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What do we know about Dayron Varona?

A lot is still up in the air regarding the Cuban outfielder

Coming out of Cuba, we didn't know much about Varona before he signed
Coming out of Cuba, we didn't know much about Varona before he signed

The Rays signed Cuban outfielder Dayron Varona in May, and it came with the question: who is Dayron Varona?

At the time, the most anyone had seen of him was a workout in front of scouts in January and one game against Team USA. From that, scouts gathered up enough to consider Varona an above average fielder with the matching speed to man any position in the outfield.

Keith Law of ESPN graded Varona's arm in his full report ($) as a plus-plus (65-70). In the same report, Law also said there wasn't enough in the batting practice he saw to give a definitive grade on Varona's hit tool and whether or not it could translate to a major-league regular.

One thing for certain we know about Varona is his age; he's already 27 and will turn in 28 at the end of February. Despite that, the Rays elected to start Varona in Class-A Advanced Charlotte to feel out where he stood.

Unsurprisingly, he hit at a blistering pace with a .377/.386/.551 split in 15 games, but then hit somewhat of a road block in Double-A ball, cooling off to a .264 average and 114 wRC+. While still above-average, it wasn't the same utter domination Varona had in Charlotte, so it was likely where he belonged in 2015.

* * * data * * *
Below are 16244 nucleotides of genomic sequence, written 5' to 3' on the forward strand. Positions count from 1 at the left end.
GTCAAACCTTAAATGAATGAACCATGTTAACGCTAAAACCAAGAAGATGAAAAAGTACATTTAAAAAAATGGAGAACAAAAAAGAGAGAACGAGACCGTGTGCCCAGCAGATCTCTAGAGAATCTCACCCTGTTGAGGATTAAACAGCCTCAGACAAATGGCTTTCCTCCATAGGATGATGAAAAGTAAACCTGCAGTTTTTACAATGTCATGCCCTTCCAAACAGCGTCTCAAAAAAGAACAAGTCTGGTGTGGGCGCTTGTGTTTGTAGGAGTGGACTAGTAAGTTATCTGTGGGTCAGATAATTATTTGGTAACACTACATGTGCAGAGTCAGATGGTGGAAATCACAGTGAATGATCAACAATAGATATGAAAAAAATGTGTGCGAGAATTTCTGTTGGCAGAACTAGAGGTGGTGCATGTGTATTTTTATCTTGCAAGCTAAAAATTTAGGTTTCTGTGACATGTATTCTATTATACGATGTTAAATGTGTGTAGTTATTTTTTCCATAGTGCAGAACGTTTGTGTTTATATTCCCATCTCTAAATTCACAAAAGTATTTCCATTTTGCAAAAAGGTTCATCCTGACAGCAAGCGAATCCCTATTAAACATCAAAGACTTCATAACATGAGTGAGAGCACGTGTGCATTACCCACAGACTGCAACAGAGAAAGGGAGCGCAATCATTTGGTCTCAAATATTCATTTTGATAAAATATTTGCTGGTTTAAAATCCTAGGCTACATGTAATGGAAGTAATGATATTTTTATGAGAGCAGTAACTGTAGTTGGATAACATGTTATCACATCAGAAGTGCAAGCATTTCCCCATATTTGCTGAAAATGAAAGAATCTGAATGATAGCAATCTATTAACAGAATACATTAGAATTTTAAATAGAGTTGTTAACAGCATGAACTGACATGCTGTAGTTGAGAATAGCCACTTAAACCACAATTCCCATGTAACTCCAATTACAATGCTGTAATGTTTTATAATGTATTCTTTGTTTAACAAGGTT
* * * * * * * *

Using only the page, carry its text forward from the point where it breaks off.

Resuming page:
Varona was 4.4 years older than the average player in Class-A Advanced and 2.9 years older in Double-A. He has yet to show he can hit against pitchers around his age stateside, but he did have a career .845 OPS while playing Cuba, where he was anywhere from 2.4 to 5.7 years younger than the average player there from when he was 19 to 25.

It's still hard to garner much about Varona's hit tool; everything we've seen so far has to be taken with a grain of salt because of the age gap between Varona and the competition. He hit 10 home runs in 69 games with Montgomery for what it's worth, but what his true raw power is uncertain.

From what most reports gather, Varona has the defensive floor to be a fourth outfielder and that's what the team signed him for. While there is obviosuly hope Varona grows into something more, it is hard to imagine considering how old Varona already is.

Varona has a much quicker path to the majors thanks to Joey Rickard and Tyler Goeddel being selected in the Rule 5 Draft. He should advance to Triple-A Durham next season to start off 2016 and could look to make his pro debut at some point this season.

Most likely, Varona will be considered a speedy fourth outfielder with an uncertain hit tool until we see him at the major-league level.

A video posted by Keith Law (@mrkeithlaw) on